The families of children who died at Bristol Children's Hospital have slammed an independent report into the care they were given.
The review of cardiac care at the hospital found the service let children down with poor care and failed their parents with bad communication.
But, the parents have heavily criticised the report, claiming it is "inexcusably weak" and designed to "limit damage".
Investigations began with Sean Turner and Luke Jenkins. Both boys died at Bristol Children's Hospital in 2012.
Doctors had expected them to make a full recovery after their operations, but they had cardiac arrests on an understaffed ward.
Faye Valentine, mother of Luke Jenkins, reacted angrily to the report.
Understaffing is one of the main criticisms of today's review.
The review panel has spent two years examining what went wrong, taking evidence from over 200 families.
But, despite the findings the families said the report did not go far enough.
Until a CQC inspection in 2012, managers had no idea the cardiac service had serious problems
It isn't the first time cardiac services in Bristol have been critiicised. It was at the centre of a scandal in the 1990s when it emerged that too many babies were dying unnecessarily after heart surgery at the Royal Infirmary.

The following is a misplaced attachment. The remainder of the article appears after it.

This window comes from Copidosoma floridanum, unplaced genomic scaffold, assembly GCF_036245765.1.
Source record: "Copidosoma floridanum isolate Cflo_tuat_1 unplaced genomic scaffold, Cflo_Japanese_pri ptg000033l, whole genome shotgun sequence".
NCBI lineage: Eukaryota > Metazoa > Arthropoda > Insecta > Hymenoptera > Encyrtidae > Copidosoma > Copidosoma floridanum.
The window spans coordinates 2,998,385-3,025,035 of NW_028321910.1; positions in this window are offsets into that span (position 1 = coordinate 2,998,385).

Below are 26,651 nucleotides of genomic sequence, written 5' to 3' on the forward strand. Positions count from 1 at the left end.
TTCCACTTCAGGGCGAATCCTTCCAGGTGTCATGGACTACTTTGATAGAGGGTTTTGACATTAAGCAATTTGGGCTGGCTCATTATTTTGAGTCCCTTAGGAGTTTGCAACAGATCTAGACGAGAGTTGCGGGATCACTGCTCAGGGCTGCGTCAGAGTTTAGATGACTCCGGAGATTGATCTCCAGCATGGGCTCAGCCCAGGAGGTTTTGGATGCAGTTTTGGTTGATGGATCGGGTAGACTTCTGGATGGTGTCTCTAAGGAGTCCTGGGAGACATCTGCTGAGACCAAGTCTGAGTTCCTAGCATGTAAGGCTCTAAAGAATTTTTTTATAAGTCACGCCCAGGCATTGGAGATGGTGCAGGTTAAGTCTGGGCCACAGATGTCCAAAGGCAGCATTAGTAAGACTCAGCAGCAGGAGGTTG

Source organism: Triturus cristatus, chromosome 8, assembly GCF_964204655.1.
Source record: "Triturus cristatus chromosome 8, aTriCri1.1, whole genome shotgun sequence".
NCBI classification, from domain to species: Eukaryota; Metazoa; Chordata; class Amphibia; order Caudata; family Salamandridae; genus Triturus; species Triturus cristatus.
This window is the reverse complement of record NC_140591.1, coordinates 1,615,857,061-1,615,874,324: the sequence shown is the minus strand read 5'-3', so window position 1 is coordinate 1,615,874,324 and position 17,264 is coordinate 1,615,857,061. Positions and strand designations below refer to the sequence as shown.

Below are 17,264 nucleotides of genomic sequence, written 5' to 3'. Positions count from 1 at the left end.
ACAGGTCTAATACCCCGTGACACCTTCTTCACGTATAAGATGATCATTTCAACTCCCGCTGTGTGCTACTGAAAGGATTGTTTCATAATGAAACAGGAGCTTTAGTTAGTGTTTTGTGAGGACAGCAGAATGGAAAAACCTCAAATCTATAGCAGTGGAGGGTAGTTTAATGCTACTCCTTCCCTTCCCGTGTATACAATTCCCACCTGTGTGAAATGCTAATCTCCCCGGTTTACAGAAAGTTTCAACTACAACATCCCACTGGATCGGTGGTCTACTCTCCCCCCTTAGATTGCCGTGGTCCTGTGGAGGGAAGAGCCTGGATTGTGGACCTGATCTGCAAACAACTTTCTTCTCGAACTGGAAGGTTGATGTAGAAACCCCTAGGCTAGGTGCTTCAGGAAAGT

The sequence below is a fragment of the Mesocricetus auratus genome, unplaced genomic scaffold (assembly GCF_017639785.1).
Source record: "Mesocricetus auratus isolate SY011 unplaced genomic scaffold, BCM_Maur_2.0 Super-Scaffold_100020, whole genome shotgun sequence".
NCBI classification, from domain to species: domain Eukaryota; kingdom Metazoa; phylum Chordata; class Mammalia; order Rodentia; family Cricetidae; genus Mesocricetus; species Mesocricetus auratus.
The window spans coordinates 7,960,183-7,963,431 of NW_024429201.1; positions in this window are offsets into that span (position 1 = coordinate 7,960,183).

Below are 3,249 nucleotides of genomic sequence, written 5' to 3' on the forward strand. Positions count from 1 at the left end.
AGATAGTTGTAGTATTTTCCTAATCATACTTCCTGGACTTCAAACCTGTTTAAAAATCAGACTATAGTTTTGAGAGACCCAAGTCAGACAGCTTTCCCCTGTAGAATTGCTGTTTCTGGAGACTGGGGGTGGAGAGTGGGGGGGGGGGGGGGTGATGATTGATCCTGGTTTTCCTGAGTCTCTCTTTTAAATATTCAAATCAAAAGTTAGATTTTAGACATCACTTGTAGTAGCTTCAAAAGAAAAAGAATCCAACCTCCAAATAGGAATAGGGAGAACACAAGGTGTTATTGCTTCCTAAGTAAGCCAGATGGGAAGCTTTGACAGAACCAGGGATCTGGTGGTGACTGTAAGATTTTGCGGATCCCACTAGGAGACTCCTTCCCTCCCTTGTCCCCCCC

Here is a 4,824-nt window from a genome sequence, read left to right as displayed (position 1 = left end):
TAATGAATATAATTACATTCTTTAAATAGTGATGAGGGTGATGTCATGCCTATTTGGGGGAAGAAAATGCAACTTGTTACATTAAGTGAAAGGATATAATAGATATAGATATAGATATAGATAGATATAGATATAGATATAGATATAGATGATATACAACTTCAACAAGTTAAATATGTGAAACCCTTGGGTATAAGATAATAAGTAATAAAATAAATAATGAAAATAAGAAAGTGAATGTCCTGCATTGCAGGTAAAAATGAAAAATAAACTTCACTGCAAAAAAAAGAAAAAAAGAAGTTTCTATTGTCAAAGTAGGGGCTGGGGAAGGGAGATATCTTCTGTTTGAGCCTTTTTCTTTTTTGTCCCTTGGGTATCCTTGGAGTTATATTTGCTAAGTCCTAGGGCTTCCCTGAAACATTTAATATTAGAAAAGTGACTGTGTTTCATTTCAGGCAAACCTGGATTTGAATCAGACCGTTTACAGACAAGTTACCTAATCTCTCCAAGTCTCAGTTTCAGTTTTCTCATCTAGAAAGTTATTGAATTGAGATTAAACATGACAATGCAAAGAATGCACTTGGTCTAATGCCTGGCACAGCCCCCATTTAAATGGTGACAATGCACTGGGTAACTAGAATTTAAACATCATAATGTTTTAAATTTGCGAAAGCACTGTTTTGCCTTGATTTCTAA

This review says mistakes haven't been repeated, but even so, many parents are deeply unhappy that the review didn't blame individuals for any failings.
Stephen Jenkins, Luke's father, told us he was worried about the care given to his son from the outset.
The Review has made 32 recommendations, to the Trust and the Department of Health.
The hospital says it will implement the relevant ones as quickly as possible.
The Trust says it will implement the relevant recommendations as soon as possible, with the help of the families, and that it has already invested millions of pounds in new medical staff and facilities, and made improvements to psychological, family and bereavement support too.
The Chief Executive, Robert Woolley, also issued this message to the parents:
The families however, want the report to go further: